Leaderboard Manager (2.1.0)

While it is a little delayed, the new rather long awaited Leaderboard Manager update is here. So what’s new?

Summary of changes

Mechanically the asset is pretty much the same as the earlier 2.0.x versions of the asset but with some updated backend logic for future updates. A full rundown of the behind the scenes changes:

  • New saving system similar to the Save Manager’s setup with a JSON save setup instead of the legacy binary save file setup.
  • Updated the structure of leaderboards to allow each entry to have its own unique identifier so you can reference an entry easier.

There is a porting tool to update old saves to the new structure. More on this in a moment.

  • New settings structure to match the rest of the assets released recently with per user settings and a settings provider flow.
  • Offline documentation is now complete instead of a simpler version. The online docs are also updated to match the rest of the assets using Notion as a host (easier to maintain in a pinch and has search built in).

There are also a new editor to allow to viewing of existing leaderboards as well as a setup to port older saves to this new version, both in the editor and at runtime.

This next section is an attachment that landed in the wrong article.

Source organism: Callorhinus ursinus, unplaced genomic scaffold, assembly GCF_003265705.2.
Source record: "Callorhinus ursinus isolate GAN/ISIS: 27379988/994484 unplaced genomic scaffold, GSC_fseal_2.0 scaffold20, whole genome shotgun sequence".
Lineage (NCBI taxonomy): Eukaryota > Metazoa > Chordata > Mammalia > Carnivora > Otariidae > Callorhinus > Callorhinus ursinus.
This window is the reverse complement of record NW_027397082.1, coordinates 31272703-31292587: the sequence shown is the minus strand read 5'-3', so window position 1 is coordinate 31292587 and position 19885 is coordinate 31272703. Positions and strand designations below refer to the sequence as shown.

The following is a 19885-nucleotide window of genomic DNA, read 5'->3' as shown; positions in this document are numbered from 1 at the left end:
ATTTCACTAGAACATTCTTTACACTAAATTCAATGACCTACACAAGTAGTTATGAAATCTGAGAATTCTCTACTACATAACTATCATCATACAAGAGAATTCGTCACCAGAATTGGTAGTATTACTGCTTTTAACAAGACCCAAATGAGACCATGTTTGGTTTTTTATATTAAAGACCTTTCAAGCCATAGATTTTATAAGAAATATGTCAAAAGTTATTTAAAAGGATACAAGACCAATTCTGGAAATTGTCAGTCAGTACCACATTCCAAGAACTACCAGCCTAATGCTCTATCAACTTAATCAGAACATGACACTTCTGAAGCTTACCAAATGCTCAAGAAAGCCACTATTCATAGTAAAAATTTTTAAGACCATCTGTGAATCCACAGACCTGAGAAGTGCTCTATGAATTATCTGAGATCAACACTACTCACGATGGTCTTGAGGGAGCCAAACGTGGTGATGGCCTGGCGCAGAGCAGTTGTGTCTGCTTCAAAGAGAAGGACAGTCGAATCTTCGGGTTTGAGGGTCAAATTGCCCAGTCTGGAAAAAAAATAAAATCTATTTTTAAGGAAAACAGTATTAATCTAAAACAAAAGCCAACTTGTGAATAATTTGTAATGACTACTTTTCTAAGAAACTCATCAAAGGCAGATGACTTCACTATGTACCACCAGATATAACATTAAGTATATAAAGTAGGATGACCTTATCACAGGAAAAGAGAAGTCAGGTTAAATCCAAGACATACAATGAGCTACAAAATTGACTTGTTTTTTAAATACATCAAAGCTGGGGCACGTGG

With the editor tab you can view all leaderboards currently in the save file. You can’t make new ones here as the API isn’t designed to have boards made in the editor, instead having them made at runtime. You can however delete board should you need to test the setup and view the entries to make sure they appear as expected which should help with debugging.

Porting data to 2.1.x from 2.0.x

As mentioned the new structure means any old data from the previous version will need updating. A full rundown is in the documentation for the asset. But basically if you used the old setup to save the score as time by saving the score in seconds etc. As you can now save score as into a time class instead. There isn’t any major work you need to do to achieve this, just define the board ids and the type to convert them to and the asset should take care of the rest.

Note: you will need to convert boards even if they were just a score field.

An example below of a board called “Arcade” being converted to a score board in the new version.

What’s next?

With this update done, I’m mainly focusing on support and getting back into my main side project for the year as I’ve had to take some time off of it to get this out. I do have a few game idea’s that I may prototype at some point or at-least write out some ideas for next year to work on proper. More on these when I have something to share.